.. y South African Web resources. This introduced a new aspect to Web advertising in South Africa as it means that local Web users no longer have to sift through a colossal amount of topical hypertext links from around the globe. Advertising on the South African Web has surely benefited from this development which makes South African relevant material far more accessible a nd therefore implies increases Web site hit rates. The search engine that was developed is called Ananzi and is currently the second most hit Web site in the country. Advertisers now have the opportunity of placing an icon on this page which immediately g ives them a formidable brand prescience (Williams, 1997).
A host of Web page advertising companies have sprung up in South Africa, including an upstart from Port Elizabeth, called Web Advertising, which have succeeded in forming a technology and capability sharing association with the United States advertising a gency Web advertising (Perlman, 1996). After unprecedented growth in the Internet in 1996, The Loerie awards included a new category in 1997 dedicated to Web creativity and corporate use of the Internet. 6) WEB ADVERTISING AND THE BUSINESS 6.1) Introduction Companies are increasingly recognising the importance of applying a full-systems perspective in using their communication tools. The aim is to set the overall communication budget and the right allocation of funds to each communication tool. Web advertis ing is becoming a more and more vital component of a firm’s advertising budget and therefore demands sensible and rational consideration and planning. The dynamics and relative novelty of Web advertising makes it crucial that the progressive business, which is proposing a Web advertising campaign, draw up a comprehensive advertising program.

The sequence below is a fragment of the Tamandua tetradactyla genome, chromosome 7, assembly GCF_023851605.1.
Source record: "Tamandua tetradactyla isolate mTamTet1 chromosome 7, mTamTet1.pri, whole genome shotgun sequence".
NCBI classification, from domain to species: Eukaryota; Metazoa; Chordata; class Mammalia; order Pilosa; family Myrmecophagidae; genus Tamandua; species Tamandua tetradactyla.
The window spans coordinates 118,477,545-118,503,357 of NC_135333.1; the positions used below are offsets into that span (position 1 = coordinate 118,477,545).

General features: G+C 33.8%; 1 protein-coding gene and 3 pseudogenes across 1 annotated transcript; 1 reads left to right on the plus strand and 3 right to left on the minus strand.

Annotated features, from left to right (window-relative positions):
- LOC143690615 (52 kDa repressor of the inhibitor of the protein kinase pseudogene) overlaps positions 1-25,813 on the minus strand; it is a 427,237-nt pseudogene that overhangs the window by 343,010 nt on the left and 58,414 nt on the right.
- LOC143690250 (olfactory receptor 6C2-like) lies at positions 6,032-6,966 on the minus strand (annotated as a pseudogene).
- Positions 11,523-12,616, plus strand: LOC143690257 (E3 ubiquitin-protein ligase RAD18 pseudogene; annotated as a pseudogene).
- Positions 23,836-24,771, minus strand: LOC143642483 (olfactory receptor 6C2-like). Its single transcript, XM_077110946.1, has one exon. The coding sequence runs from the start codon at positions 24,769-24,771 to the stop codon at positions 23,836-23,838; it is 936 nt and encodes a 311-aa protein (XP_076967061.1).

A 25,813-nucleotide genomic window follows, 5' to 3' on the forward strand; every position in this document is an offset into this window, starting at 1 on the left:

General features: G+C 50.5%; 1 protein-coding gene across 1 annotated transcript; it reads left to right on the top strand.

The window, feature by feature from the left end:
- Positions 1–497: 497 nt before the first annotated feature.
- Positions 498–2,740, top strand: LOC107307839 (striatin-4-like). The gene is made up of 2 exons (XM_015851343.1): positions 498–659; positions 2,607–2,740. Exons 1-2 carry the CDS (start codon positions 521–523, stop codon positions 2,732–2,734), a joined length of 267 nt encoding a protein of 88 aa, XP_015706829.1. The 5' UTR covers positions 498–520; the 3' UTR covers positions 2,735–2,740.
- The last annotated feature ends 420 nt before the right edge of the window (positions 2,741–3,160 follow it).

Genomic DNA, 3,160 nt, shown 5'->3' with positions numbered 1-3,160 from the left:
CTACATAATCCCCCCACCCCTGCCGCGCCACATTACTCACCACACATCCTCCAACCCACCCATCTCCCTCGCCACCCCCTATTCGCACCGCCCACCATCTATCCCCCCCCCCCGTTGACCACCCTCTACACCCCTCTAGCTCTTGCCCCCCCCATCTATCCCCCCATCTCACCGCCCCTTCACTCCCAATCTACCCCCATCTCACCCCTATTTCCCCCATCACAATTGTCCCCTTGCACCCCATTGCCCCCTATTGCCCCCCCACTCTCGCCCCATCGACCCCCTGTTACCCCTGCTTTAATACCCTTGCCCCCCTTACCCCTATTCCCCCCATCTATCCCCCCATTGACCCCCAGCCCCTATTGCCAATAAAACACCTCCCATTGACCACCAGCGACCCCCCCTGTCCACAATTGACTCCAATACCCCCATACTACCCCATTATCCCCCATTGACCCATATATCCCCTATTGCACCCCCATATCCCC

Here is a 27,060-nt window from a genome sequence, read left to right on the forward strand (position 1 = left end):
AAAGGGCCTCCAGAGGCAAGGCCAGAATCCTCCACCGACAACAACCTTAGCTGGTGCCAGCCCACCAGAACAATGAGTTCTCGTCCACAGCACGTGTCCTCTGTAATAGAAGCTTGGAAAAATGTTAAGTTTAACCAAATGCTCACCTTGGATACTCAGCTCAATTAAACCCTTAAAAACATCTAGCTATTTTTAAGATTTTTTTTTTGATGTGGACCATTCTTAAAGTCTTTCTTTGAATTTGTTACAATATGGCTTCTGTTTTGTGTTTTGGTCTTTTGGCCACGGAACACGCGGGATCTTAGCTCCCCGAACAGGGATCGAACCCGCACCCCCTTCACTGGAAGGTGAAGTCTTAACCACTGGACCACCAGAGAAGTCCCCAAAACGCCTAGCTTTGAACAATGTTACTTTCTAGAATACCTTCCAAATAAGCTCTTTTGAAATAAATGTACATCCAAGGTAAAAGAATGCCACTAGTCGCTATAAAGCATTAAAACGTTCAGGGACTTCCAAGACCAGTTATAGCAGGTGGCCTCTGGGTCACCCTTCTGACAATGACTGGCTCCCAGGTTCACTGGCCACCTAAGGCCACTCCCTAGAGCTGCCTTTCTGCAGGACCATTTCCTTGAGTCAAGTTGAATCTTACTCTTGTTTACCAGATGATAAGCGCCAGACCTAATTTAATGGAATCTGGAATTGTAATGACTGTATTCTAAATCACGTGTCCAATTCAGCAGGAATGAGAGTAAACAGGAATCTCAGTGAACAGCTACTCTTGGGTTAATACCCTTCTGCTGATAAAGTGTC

It is vital for organisations that are considering an Internet marketing strategy to effectively coordinate each component. The bottomline is that organisations are putting themselves into the global marketplace. It is thus important for people to be crit ical of what works well and what meets their need with an Internet marketing strategy (Perlman, 1996). By using the standard advertising program process (Kotler, 1997) as a base, it is simple to outline the characteristics of the Internet which a business must take into consideration when planning a Web advertising campaign. The various steps involved in t he process of planning an advertising program are depicted in section 5.2.1 below and the specific characteristics of the Internet are superimposed into this framework in section 5.2.2 through section 5.2.7.